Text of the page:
But Mr. Miller’s peacock confidence has served him well with Mr. Trump, who first got to know him in 2015, when Mr. Miller helped bring Mr. Sessions, now the attorney general, into the Trump fold.
After the Republican National Convention in July, Mr. Miller became Mr. Trump’s principal day-to-day speechwriter once the candidate had switched from handwritten notes to a teleprompter in the middle of the campaign.
The message in those speeches was so reflective of Mr. Trump’s views that it earned Mr. Miller a spot as the warm-up act for Mr. Trump’s campaign rallies. His words became Mr. Trump’s — “We’re going to build that wall, and we’re going to build it out of love,” Mr. Miller often said.
“Steve is a true believer in every sense of the word, not just in this message of economic populism but in President Trump as a leader,” said Jason Miller, who worked with him in the Trump campaign and is not related. “Steve’s fiercely loyal and has a better understanding of the president’s vision than almost anyone.”
It is sometimes hard to tell Mr. Trump’s voice from that of Mr. Miller, who suppressed his own orotund speech to capture the president’s more visceral, off-the-cuff style. Not that he has had much choice: As one of three or four staff members to fly around with Mr. Trump during the last few months of the campaign, Mr. Miller was summoned to speechwriting tasks by a bark of “Ready!” from Mr. Trump, who insisted on dictating practically every word — and laced into staff members who changed a word or inserted an overly complex policy point.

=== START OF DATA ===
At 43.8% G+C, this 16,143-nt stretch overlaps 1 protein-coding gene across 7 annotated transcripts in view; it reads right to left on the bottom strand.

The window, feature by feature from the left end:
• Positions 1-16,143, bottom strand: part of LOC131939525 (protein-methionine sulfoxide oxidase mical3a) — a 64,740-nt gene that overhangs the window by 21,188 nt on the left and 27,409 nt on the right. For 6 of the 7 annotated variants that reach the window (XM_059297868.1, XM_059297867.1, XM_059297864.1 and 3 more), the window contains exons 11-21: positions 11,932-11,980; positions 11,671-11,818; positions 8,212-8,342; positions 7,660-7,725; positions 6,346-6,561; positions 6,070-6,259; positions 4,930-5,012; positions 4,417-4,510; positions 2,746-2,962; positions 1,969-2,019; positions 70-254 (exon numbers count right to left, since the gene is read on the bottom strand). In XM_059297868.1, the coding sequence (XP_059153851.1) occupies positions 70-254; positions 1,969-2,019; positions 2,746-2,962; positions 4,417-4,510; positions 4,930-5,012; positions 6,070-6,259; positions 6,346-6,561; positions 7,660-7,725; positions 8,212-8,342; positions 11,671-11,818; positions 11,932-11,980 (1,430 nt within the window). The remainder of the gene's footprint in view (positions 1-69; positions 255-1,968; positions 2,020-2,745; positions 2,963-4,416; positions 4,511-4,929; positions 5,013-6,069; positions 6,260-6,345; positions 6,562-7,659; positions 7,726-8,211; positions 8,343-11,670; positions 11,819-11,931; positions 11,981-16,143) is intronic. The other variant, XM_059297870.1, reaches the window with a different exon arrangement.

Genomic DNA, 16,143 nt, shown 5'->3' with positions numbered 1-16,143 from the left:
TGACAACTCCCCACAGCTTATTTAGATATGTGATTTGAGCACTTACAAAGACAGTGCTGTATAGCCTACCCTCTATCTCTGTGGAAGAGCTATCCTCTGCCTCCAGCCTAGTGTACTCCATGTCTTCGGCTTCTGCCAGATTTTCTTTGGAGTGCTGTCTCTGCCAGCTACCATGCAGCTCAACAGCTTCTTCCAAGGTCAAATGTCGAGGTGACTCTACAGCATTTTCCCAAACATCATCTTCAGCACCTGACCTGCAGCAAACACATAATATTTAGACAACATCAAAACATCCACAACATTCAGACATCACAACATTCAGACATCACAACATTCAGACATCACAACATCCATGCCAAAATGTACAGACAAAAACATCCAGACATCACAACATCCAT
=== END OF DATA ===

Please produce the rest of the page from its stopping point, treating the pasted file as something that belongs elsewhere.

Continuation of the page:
Mr. Miller’s flexibility as a speechwriter is offset by the consistent stridency of his political philosophy, which has remained much the same since he was the distinct minority at Santa Monica High School, a liberal outpost where he often railed against fellow students and the school administration. Mexican heritage celebrations and Iraq war protests were things of particular offense. He produced a 2003 essay, “How I Changed My Left Wing High School,” that capped a high school career steeped in political activism.
At Duke, Mr. Miller, who is Jewish, cut a similarly confrontational swath, and was briefly friendly with Richard Spencer, who later became a prominent white supremacist, when both were members of the university’s Young Conservatives chapter.
From there, it was straight to Capitol Hill, where Mr. Miller worked for Representatives Michele Bachmann of Minnesota and John Shadegg of Arizona before ending up with Mr. Sessions in 2009.
Mr. Sessions and Mr. Miller worked tirelessly against the 2013-14 congressional effort at an immigration overhaul. The bill passed the Senate easily in spite of Mr. Sessions’s vociferous objections, but failed in the House.